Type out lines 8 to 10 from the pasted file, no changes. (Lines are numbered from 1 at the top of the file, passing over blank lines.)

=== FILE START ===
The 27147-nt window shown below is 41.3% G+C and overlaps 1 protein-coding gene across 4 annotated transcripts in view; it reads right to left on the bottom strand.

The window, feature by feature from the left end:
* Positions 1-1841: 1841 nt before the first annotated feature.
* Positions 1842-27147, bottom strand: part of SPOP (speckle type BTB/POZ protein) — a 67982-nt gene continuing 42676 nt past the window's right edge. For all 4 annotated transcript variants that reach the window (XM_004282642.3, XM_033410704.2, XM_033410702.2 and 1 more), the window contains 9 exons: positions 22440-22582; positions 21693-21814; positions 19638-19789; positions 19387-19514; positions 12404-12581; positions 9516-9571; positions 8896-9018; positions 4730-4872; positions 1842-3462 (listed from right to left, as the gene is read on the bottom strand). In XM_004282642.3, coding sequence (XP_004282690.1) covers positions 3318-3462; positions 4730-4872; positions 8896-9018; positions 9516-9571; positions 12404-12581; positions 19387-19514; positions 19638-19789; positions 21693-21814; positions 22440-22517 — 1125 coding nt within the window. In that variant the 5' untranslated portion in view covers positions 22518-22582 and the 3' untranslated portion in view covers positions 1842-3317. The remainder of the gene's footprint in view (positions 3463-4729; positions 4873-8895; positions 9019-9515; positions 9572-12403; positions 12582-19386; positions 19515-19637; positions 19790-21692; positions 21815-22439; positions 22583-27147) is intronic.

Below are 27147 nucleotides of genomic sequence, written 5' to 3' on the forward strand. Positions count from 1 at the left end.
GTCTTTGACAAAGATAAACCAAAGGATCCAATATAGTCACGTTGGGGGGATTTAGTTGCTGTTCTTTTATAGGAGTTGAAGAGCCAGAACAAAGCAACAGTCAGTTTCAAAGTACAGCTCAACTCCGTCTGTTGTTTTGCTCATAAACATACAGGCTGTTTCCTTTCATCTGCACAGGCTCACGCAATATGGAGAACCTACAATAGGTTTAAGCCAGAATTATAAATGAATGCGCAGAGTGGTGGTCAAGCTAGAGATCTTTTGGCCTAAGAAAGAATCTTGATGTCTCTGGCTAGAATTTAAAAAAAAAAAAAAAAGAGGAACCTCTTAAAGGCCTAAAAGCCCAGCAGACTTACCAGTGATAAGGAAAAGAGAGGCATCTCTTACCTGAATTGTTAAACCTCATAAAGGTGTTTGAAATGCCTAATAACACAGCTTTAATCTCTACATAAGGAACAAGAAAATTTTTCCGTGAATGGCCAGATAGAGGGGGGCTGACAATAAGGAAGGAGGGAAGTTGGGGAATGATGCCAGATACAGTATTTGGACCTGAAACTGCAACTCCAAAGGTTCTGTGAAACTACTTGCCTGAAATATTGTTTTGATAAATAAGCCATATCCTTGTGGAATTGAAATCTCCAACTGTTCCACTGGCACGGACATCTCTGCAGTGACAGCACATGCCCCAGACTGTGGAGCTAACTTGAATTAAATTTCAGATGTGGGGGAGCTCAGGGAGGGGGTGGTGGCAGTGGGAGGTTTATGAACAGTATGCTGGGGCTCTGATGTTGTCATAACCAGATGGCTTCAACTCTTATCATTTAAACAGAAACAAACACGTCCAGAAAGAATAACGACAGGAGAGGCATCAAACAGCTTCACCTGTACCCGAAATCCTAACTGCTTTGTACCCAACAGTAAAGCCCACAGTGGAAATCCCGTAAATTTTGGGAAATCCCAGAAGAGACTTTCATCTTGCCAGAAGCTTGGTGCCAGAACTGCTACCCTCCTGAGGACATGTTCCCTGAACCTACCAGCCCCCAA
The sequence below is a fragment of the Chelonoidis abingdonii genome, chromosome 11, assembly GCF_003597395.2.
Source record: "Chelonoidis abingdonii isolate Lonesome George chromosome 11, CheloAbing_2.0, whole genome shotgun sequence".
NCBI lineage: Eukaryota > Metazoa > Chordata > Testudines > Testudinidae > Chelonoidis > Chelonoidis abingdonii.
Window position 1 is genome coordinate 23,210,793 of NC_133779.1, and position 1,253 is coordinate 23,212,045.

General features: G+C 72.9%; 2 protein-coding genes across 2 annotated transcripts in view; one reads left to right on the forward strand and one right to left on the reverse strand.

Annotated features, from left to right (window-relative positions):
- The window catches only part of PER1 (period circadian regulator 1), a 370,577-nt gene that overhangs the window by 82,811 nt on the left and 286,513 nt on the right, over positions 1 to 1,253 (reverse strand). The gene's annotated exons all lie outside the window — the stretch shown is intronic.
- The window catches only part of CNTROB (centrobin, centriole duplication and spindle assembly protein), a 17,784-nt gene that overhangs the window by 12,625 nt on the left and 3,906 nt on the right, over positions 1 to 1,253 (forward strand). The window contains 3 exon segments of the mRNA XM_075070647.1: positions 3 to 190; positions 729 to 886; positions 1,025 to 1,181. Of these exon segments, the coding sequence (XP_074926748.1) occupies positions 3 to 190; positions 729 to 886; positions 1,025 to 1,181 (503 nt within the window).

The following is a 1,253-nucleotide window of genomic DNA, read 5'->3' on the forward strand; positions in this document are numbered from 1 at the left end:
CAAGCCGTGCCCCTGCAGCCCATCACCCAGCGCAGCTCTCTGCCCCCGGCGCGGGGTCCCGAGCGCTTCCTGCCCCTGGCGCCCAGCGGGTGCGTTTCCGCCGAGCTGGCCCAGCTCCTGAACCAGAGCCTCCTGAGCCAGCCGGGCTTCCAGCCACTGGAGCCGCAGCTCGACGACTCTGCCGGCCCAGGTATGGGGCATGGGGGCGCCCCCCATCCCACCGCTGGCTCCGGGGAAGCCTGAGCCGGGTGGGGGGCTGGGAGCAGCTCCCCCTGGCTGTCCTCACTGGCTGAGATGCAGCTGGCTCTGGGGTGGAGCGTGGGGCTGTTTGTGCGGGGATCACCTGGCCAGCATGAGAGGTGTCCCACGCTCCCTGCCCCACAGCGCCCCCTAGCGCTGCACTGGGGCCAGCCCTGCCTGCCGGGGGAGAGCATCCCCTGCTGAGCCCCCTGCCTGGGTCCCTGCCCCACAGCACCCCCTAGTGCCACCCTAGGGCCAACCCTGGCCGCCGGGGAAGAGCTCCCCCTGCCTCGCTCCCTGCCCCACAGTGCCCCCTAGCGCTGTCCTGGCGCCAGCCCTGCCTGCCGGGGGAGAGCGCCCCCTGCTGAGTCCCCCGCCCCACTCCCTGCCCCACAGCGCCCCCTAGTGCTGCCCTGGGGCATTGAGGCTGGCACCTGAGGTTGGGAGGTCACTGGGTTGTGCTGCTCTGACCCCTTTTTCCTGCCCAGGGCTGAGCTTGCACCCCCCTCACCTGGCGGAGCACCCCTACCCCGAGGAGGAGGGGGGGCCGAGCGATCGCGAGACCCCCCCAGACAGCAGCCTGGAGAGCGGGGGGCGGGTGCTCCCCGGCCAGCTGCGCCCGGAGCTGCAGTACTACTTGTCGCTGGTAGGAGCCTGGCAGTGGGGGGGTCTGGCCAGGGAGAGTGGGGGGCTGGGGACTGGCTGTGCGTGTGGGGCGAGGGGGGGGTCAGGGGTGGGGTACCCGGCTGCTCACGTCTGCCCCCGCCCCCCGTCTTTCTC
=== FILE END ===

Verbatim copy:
Source record: "Chelonoidis abingdonii isolate Lonesome George chromosome 11, CheloAbing_2.0, whole genome shotgun sequence".
NCBI lineage: Eukaryota > Metazoa > Chordata > Testudines > Testudinidae > Chelonoidis > Chelonoidis abingdonii.
Window position 1 is genome coordinate 23,210,793 of NC_133779.1, and position 1,253 is coordinate 23,212,045.